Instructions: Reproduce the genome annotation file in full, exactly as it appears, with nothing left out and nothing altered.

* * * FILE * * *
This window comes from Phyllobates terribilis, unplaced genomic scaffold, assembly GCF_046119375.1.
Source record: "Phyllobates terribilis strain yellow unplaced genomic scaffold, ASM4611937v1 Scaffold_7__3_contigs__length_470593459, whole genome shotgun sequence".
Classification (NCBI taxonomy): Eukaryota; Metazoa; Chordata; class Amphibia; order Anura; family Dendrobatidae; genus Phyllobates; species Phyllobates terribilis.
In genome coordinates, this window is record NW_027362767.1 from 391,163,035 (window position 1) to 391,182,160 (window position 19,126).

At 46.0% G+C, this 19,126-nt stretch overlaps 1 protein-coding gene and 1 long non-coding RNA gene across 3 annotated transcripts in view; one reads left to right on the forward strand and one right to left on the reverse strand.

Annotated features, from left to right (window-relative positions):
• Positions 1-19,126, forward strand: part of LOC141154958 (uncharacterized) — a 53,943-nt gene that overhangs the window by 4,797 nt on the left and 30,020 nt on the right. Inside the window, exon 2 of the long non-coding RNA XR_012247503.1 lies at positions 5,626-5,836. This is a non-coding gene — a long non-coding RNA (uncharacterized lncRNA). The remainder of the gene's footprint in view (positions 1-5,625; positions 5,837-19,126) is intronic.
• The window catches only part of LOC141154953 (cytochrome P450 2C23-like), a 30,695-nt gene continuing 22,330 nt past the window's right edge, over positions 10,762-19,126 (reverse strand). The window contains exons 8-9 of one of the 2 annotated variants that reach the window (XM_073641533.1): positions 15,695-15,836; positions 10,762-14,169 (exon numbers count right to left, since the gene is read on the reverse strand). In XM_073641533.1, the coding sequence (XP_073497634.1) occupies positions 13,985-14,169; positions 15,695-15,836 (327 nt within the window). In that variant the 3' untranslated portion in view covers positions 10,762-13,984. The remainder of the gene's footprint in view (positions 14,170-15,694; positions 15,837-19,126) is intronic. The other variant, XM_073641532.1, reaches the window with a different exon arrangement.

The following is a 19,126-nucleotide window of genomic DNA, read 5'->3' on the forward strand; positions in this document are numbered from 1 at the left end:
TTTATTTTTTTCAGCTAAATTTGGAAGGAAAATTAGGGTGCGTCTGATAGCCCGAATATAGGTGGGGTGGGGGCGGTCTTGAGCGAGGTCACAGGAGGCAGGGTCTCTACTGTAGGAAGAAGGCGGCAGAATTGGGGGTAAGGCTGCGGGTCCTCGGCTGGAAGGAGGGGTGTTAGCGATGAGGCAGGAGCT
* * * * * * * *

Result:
This window comes from Phyllobates terribilis, unplaced genomic scaffold, assembly GCF_046119375.1.
Source record: "Phyllobates terribilis strain yellow unplaced genomic scaffold, ASM4611937v1 Scaffold_7__3_contigs__length_470593459, whole genome shotgun sequence".
Classification (NCBI taxonomy): Eukaryota; Metazoa; Chordata; class Amphibia; order Anura; family Dendrobatidae; genus Phyllobates; species Phyllobates terribilis.
In genome coordinates, this window is record NW_027362767.1 from 391,163,035 (window position 1) to 391,182,160 (window position 19,126).

At 46.0% G+C, this 19,126-nt stretch overlaps 1 protein-coding gene and 1 long non-coding RNA gene across 3 annotated transcripts in view; one reads left to right on the forward strand and one right to left on the reverse strand.

Annotated features, from left to right (window-relative positions):
• Positions 1-19,126, forward strand: part of LOC141154958 (uncharacterized) — a 53,943-nt gene that overhangs the window by 4,797 nt on the left and 30,020 nt on the right. Inside the window, exon 2 of the long non-coding RNA XR_012247503.1 lies at positions 5,626-5,836. This is a non-coding gene — a long non-coding RNA (uncharacterized lncRNA). The remainder of the gene's footprint in view (positions 1-5,625; positions 5,837-19,126) is intronic.
• The window catches only part of LOC141154953 (cytochrome P450 2C23-like), a 30,695-nt gene continuing 22,330 nt past the window's right edge, over positions 10,762-19,126 (reverse strand). The window contains exons 8-9 of one of the 2 annotated variants that reach the window (XM_073641533.1): positions 15,695-15,836; positions 10,762-14,169 (exon numbers count right to left, since the gene is read on the reverse strand). In XM_073641533.1, the coding sequence (XP_073497634.1) occupies positions 13,985-14,169; positions 15,695-15,836 (327 nt within the window). In that variant the 3' untranslated portion in view covers positions 10,762-13,984. The remainder of the gene's footprint in view (positions 14,170-15,694; positions 15,837-19,126) is intronic. The other variant, XM_073641532.1, reaches the window with a different exon arrangement.

The following is a 19,126-nucleotide window of genomic DNA, read 5'->3' on the forward strand; positions in this document are numbered from 1 at the left end:
TTTATTTTTTTCAGCTAAATTTGGAAGGAAAATTAGGGTGCGTCTGATAGCCCGAATATAGGTGGGGTGGGGGCGGTCTTGAGCGAGGTCACAGGAGGCAGGGTCTCTACTGTAGGAAGAAGGCGGCAGAATTGGGGGTAAGGCTGCGGGTCCTCGGCTGGAAGGAGGGGTGTTAGCGATGAGGCAGGAGCT